Significantly higher rates of lung cancer deaths - sometimes double what would be expected - occurred in US women who worked in more than 40 occupations between 1984 and 1998. The large scale occupational health surveillance study published in the February edition of the American Journal of Industrial Medicine is the broadest analysis of occupation, industry and lung cancer among US women to date. More than 40 industries were identified as having excessive lung cancer deaths, including manufacturing, transportation, retail trade, agriculture, forestry and fishing and nursing/personal care. Many jobs had one and a half to two times more lung cancer deaths than would be expected for the groups. The study could not specify causes for the higher risk but the authors suggest exposure to industrial chemicals, second-hand cigarette smoke and radon may play roles. Some estimates indicate that workplace exposures account for two to five per cent of lung cancer deaths in women, but the amount of research regarding workplace related cancer for women is much less than for men, where estimates are higher. Researchers at the US government's National Institute of Occupational Safety and Health (NIOSH) analysed 4,570,711 death certificates from 1984 - 1998 to identify workplace settings with unusually high amounts of lung cancer deaths in women. They suggest that in blue collar workers, the excesses in lung cancer deaths might be a result of poorly controlled exposures to industrial chemicals with the potential to cause cancer. In other workplace environments, the authors suggest second hand smoke or even naturally emitted radon gas may be a factor. Female deaths from lung cancer in the UK are the highest in Europe. A fifth of these lung cancers occur in non-smokers.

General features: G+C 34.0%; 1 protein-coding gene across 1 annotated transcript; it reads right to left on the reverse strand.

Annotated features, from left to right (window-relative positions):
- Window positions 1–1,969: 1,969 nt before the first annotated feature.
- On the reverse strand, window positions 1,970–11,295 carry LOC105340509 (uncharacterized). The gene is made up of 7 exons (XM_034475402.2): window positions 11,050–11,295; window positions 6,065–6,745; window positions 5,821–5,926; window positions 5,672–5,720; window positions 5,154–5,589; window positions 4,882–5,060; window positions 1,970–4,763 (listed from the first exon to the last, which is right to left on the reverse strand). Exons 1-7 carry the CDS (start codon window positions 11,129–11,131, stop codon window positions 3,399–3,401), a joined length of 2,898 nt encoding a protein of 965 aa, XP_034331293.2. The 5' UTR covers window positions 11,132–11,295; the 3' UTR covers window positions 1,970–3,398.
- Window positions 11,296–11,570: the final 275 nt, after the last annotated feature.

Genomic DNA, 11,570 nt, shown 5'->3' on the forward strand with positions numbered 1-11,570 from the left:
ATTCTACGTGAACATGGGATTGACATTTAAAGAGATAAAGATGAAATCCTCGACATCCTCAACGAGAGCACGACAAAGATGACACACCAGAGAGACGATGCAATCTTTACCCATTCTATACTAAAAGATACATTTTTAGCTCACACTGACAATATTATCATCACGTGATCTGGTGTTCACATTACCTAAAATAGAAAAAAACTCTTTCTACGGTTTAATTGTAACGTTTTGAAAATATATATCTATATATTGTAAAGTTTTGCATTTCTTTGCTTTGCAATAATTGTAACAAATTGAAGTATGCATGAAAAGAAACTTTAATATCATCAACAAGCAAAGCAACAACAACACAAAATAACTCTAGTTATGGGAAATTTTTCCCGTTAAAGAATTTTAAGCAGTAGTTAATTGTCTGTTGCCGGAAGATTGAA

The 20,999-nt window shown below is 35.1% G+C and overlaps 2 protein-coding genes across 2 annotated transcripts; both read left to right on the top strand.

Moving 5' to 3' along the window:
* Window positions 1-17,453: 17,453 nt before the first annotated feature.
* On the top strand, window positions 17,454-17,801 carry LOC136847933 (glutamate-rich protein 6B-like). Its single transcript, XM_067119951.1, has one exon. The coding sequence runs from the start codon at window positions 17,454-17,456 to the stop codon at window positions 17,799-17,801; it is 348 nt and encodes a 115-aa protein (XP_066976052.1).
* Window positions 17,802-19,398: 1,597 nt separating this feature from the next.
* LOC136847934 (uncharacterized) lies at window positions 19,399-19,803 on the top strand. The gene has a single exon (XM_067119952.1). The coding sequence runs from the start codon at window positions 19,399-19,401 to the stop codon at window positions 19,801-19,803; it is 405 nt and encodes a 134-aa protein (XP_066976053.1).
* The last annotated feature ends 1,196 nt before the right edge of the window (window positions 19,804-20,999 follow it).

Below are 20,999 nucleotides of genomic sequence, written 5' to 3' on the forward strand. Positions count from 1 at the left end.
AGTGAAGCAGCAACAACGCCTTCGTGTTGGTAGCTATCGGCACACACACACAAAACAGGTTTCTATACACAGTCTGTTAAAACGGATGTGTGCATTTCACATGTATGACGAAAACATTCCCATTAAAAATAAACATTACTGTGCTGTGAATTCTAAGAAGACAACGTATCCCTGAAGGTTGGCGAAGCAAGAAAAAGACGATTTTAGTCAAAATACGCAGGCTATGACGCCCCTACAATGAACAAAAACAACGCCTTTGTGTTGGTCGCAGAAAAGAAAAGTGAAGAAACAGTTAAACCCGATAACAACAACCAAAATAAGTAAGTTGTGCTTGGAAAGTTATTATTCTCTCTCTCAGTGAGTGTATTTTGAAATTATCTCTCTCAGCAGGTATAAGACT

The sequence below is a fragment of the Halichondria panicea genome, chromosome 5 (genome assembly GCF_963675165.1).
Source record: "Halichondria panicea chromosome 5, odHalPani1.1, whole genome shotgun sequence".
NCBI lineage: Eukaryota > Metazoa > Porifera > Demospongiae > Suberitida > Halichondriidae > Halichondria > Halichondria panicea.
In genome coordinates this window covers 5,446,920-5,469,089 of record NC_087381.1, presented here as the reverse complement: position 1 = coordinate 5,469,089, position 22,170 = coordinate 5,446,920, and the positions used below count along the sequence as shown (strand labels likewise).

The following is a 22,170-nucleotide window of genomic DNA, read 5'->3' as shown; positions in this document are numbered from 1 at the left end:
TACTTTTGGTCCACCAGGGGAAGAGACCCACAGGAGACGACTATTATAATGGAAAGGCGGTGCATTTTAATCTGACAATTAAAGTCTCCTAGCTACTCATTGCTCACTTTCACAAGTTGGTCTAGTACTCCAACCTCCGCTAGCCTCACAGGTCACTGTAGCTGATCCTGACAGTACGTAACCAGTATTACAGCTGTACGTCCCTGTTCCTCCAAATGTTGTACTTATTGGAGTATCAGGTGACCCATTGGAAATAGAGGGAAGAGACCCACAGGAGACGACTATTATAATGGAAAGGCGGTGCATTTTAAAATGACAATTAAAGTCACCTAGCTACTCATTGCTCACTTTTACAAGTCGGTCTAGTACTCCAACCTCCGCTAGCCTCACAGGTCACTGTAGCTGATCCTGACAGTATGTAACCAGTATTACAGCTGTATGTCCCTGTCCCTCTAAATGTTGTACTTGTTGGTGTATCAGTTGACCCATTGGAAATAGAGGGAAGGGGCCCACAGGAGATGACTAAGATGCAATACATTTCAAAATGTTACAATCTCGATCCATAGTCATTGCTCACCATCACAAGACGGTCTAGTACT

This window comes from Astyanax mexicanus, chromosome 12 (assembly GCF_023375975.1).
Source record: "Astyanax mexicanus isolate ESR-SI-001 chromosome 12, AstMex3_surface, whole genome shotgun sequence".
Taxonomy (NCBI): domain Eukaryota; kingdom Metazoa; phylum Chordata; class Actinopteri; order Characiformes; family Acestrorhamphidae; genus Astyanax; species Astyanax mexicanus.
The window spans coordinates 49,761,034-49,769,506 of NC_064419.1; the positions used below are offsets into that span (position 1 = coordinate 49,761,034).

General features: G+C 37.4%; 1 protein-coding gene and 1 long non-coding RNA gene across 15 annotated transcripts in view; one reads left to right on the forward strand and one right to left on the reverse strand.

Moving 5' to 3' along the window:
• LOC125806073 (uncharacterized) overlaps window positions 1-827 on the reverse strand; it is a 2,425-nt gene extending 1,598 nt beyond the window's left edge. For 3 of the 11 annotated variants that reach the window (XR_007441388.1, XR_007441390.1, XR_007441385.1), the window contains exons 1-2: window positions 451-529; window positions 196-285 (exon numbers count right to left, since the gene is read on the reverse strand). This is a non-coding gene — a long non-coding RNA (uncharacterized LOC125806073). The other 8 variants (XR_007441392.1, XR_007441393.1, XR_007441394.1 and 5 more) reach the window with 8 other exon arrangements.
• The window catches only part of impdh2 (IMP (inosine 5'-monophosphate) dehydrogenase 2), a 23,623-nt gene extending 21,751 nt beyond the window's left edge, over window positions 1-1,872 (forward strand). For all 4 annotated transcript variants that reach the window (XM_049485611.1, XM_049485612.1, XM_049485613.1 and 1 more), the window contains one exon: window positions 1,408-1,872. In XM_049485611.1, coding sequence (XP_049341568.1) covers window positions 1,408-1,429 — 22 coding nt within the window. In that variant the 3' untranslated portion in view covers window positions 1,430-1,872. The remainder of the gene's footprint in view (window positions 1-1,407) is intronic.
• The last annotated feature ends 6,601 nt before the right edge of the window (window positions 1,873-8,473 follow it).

Cynthia F Robinson and others. Occupational lung cancer in US women, 1984-1998, American Journal of Industrial Medicine, volume 54, issue 2, pages 102-117, February 2011 [abstract]. Environmental Health News. The Independent.
Briefing document (400 words) issued 11 Feb 2011
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